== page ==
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Like A Mustard Seed | Breaking Open the Word at Home

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Reading Time: 4 minutes

In the readings for Sunday, June 17, God tells us what big things he can do with just a little faith from us.


by Jen Schlameuss-Perry



Ezekiel 17:22-24
It shall put forth branches and bear fruit, and become a majestic cedar.


Psalm 92
Lord, it is good to give thanks to you.


2 Corinthians 5:6-10
…For we walk by faith, not by sight.


Mark 14:12-16, 22-26
It is like a mustard seed that, when it is sown in the ground, is the smallest of all the seeds on the earth.


You can read the full text of this Sunday’s readings here:

Scriptures for the Eleventh Sunday of Ordinary Time, Cycle B



It’s growing season. Whether you keep a garden, or just have some trees and bushes around you, you can see that things are flowering, greening, getting tall, and some things are even bearing fruit. God uses the mystery of growing things to explain the Kingdom of God. In the first reading, the Prophet Ezekiel speaks for God saying that God will take a tree—a cedar, which is highly valued wood—and from it make a little shoot that will be placed high up on a mountain where it will flourish. High mountains symbolize closeness to God. God will plant his people (us)—who are highly valued by him—close to him, and when they respond by living in deliberate closeness to God, they will flourish and become a refuge for living things. We are called to do the same.

Jesus picks up on this theme when he tells his disciples about the Kingdom of God. First he talks about a farmer scattering seed and the yield that is produced by the grace of God. This is how we should be—planting seeds of faith, love and charity, and letting God’s Holy Spirit do the growing. The second parable is the familiar mustard seed story. It was the smallest known seed at the time, but grows into a huge plant. It, like the cedar in the first reading, gives refuge to nature, supplies seasoning and even medicine to those who harvest it. This is a reminder to us that even our smallest efforts at sharing the Gospel are multiplied by God. All the good that we do God takes, perfects, and makes more fruitful than we could ever have imagined.



Sit quietly and watch a tree. What animals come and go? How does the tree help them? Does it give them food? Shelter? A place to hide from danger? How is the tree similar to the way God takes care of us?



Do you understand yourself to be a valued like the cedar in the first reading? How has God planted you where you can flourish and become a refuge for others?



Do you plant seeds for God? If so, how and where? How do you see God multiplying your efforts?


Bonus Question

Take a nature walk this week. Discuss how you see God in what you see.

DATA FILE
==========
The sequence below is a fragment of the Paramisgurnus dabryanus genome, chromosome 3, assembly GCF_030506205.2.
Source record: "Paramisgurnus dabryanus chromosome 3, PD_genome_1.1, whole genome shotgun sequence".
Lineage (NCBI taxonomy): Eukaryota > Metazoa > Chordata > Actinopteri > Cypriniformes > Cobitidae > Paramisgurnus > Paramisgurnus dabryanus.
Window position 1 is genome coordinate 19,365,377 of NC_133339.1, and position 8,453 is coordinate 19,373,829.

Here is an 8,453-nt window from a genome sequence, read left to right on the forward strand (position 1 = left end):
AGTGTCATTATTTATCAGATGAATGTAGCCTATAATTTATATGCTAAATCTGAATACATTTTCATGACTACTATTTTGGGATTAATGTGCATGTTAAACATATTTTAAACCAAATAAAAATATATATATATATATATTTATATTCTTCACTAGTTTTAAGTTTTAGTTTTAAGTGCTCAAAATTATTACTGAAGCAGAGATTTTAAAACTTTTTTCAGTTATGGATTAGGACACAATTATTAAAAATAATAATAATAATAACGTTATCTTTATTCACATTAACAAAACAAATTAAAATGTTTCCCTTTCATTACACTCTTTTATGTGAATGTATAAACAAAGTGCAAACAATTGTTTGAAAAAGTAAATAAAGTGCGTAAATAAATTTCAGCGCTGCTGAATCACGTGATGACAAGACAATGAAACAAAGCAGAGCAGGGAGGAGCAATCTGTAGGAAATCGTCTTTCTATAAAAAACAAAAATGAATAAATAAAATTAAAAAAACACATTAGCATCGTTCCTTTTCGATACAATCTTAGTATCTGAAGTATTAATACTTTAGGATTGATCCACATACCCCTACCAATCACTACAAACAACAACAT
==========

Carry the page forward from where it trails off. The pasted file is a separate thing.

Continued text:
A little lectio

The ancient practice of prayerfully reflecting on bits of Scripture is known as lectio divina. Want to try it out with your family? Head over to Lectio Divina for Kids to find out how to adapt this prayer practice for your kids.


A little Bible study

Want to do a little Bible study with your kids? Here are some tips:

  • During Ordinary Time, the Church pairs the Old Testament and New Testament readings in a way that each sheds light on the other. Ask your kids to look for the common theme connecting the two readings. (Sometimes it’s obvious, sometimes it is subtle.) How does the “dialogue” between the readings help you understand them better?
  • Get a New American Bible, Revised Edition, and take a look at the footnotes for these readings. How do they change your understanding of what is going on?
  • Take a look at the context for the readings—what happens before, or after?
  • Read the NABRE’s introduction to the book of the Bible that the readings are taken from. How does that help you understand the readings?
  • If you don’t have a copy of the NABRE at home, you can view it online at the USCCB website at the Daily Readings web page. (The link will take you to today’s reading; click forward or backward on the dates to get to Sunday’s readings.)

For even more resources for breaking open this Sunday’s readings, head over to The Sunday Website.


The image for Breaking Open the Word at Home is taken from a 17th century illuminated manuscript by an anonymous (but very talented) artist. The text is from the beginning of the Book of Sirach, chapter 1, verses 1-12, which begins: “All wisdom is from the Lord and remains with him forever.”


Follow Jerry Windley-Daoust:

Publisher, Gracewatch Media

Jerry Windley-Daoust is a writer, editor, and father of five. He writes essays and stories at Windhovering and is the show-runner for Gracewatch Media, a small Catholic publisher. You can follow his latest publishing projects at gracewatch.org.

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